Portraits of Wildflowers

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Archive for September 24th, 2022

Purple passionflower

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I found myself sauntering (and at 95° sweltering) along a walkway in Houston’s Memorial Park on the bright afternoon of September 17th after I’d noticed while driving through the park that many native species seem to have been planted there. (All the ones I recognized were native, so I assumed the others were, too.) The most striking wildflower I saw there—one I’d walked past on the outward segment of my sauntering and only noticed when I’d made it most of the way back to my car—was a purple passionflower, Passiflora incarnata. Me being me, I did some closer abstractions of the flowers on this vine.



Today’s post is the first of I don’t know how many that will cover the days we spent in Houston, at Brazos Bend State Park, and on Galveston Island.


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Two frequent themes in my commentaries have been: (1) We need to be accurate in reporting facts and incidents; (2) We should be wary when people try to change the longstanding meaning of a word or phrase. Those two things came together in a recent brouhaha brought about when Georgia gubernatorial candidate Stacey Abrams said: “There is no such thing as a heartbeat at six weeks. It is a manufactured sound designed to convince people that men have the right to take control of a woman’s body.”

Let’s examine this. Can an ultrasound detect, at least sometimes, activity from the heart area in a human embryo that has been developing for six weeks? The answer turns out to be yes. Stacey Abrams was therefore incorrect in calling the sound “manufactured.” Could she have meant that the embryo was “manufacturing” the sound? That hardly seems likely, based on the rest of her statement.

Supporters of Stacey Abrams rushed to defend her comment by saying that any “cardiac activity” detectable at six weeks isn’t really a heartbeat because the heart is only beginning to form at that stage. When I searched for information about that, one of the first hits I got was a 2019 article by Jessica McDonald on FactCheck.org called “When Are Heartbeats Audible During Pregnancy?” The article, which came in response to “fetal heartbeat” bills that legislators in various states had been proposing, noted that “‘fetal heartbeat’ is more of a legal term than a medical one.” Jessica McDonald went on:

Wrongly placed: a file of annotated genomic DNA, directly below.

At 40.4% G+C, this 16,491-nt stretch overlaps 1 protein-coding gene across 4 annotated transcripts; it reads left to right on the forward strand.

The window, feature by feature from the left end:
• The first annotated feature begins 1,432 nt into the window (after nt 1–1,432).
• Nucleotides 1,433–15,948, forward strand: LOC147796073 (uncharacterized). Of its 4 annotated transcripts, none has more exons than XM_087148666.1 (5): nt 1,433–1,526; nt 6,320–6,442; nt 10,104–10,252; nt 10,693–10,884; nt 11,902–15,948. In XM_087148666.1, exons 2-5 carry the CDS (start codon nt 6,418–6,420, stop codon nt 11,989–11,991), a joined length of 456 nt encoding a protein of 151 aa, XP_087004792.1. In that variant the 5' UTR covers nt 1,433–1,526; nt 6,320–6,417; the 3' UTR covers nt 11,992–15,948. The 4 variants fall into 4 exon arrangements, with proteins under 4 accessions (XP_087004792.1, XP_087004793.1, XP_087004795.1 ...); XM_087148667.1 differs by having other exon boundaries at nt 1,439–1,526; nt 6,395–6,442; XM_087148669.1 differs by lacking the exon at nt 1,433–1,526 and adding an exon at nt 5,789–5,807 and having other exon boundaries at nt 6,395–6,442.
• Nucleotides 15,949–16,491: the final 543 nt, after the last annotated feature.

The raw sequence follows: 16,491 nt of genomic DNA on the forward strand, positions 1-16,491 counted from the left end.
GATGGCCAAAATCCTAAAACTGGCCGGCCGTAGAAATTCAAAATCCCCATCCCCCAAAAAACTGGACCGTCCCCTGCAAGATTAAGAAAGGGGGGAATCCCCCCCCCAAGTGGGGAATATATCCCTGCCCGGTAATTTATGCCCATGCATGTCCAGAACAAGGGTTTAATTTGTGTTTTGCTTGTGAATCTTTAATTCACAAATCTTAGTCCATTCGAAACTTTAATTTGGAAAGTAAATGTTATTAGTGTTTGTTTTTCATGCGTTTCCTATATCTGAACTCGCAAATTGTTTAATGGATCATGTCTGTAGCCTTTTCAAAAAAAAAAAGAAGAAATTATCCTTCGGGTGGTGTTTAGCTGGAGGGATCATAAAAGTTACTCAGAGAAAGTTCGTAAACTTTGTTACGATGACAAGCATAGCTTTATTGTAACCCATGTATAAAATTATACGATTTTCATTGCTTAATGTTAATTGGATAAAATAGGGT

The American College of Obstetricians and Gynecologists also has said in a statement, “What is interpreted as a heartbeat in these bills is actually electrically-induced flickering of a portion of the fetal tissue that will become the heart as the embryo develops. Thus, ACOG does not use the term ‘heartbeat’ to describe these legislative bans on abortion because it is misleading language, out of step with the anatomical and clinical realities of that stage of pregnancy.”

 But then she went on to add:

At the same time, many online medical websites, including the Mayo Clinic, do refer to the heart and its beating early-on in pregnancy. And plenty of medical textbooks use the words “heart” and “heartbeat” to refer to the embryo’s developing heart.

So even medical experts differ on when cardiac activity in a developing embryo or fetus qualifies as a “heartbeat.” That’s actually not surprising. In many kinds of development there’s no hard and fast line between one stage and the next. For example, when does a child become an adult? Americans in three states can get a full driver’s license at 16; the other 47 states grant a full license at varying older ages. In all states people can vote and serve in the military at 18, but they aren’t allowed to buy alcohol till 21. And scientists tell us that human brain development isn’t complete until approximately age 25.


© 2022 Steven Schwartzman




Written by Steve Schwartzman

September 24, 2022 at 4:29 AM

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